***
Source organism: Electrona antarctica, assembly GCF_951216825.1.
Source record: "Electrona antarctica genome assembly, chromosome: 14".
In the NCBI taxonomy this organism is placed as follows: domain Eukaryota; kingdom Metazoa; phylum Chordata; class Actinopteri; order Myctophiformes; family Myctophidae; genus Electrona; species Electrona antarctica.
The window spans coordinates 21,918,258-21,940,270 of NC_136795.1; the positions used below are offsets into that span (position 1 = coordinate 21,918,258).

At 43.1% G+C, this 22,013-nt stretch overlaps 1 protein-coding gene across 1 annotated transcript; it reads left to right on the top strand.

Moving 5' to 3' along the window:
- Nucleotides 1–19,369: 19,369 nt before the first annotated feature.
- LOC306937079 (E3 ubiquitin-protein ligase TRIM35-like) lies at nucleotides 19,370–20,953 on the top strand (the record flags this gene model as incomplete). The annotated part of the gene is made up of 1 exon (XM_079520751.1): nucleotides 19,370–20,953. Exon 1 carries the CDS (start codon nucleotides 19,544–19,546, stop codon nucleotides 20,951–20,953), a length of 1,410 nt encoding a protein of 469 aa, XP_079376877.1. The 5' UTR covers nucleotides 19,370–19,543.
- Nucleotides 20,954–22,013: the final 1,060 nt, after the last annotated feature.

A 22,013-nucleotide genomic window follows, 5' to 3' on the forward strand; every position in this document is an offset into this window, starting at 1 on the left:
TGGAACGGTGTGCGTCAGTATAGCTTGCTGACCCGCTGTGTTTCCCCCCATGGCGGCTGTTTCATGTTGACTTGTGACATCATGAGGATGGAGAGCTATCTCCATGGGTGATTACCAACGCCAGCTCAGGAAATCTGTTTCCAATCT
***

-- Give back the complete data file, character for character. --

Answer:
Source organism: Electrona antarctica, assembly GCF_951216825.1.
Source record: "Electrona antarctica genome assembly, chromosome: 14".
In the NCBI taxonomy this organism is placed as follows: domain Eukaryota; kingdom Metazoa; phylum Chordata; class Actinopteri; order Myctophiformes; family Myctophidae; genus Electrona; species Electrona antarctica.
The window spans coordinates 21,918,258-21,940,270 of NC_136795.1; the positions used below are offsets into that span (position 1 = coordinate 21,918,258).

At 43.1% G+C, this 22,013-nt stretch overlaps 1 protein-coding gene across 1 annotated transcript; it reads left to right on the top strand.

Moving 5' to 3' along the window:
- Nucleotides 1–19,369: 19,369 nt before the first annotated feature.
- LOC306937079 (E3 ubiquitin-protein ligase TRIM35-like) lies at nucleotides 19,370–20,953 on the top strand (the record flags this gene model as incomplete). The annotated part of the gene is made up of 1 exon (XM_079520751.1): nucleotides 19,370–20,953. Exon 1 carries the CDS (start codon nucleotides 19,544–19,546, stop codon nucleotides 20,951–20,953), a length of 1,410 nt encoding a protein of 469 aa, XP_079376877.1. The 5' UTR covers nucleotides 19,370–19,543.
- Nucleotides 20,954–22,013: the final 1,060 nt, after the last annotated feature.

A 22,013-nucleotide genomic window follows, 5' to 3' on the forward strand; every position in this document is an offset into this window, starting at 1 on the left:
TGGAACGGTGTGCGTCAGTATAGCTTGCTGACCCGCTGTGTTTCCCCCCATGGCGGCTGTTTCATGTTGACTTGTGACATCATGAGGATGGAGAGCTATCTCCATGGGTGATTACCAACGCCAGCTCAGGAAATCTGTTTCCAATCT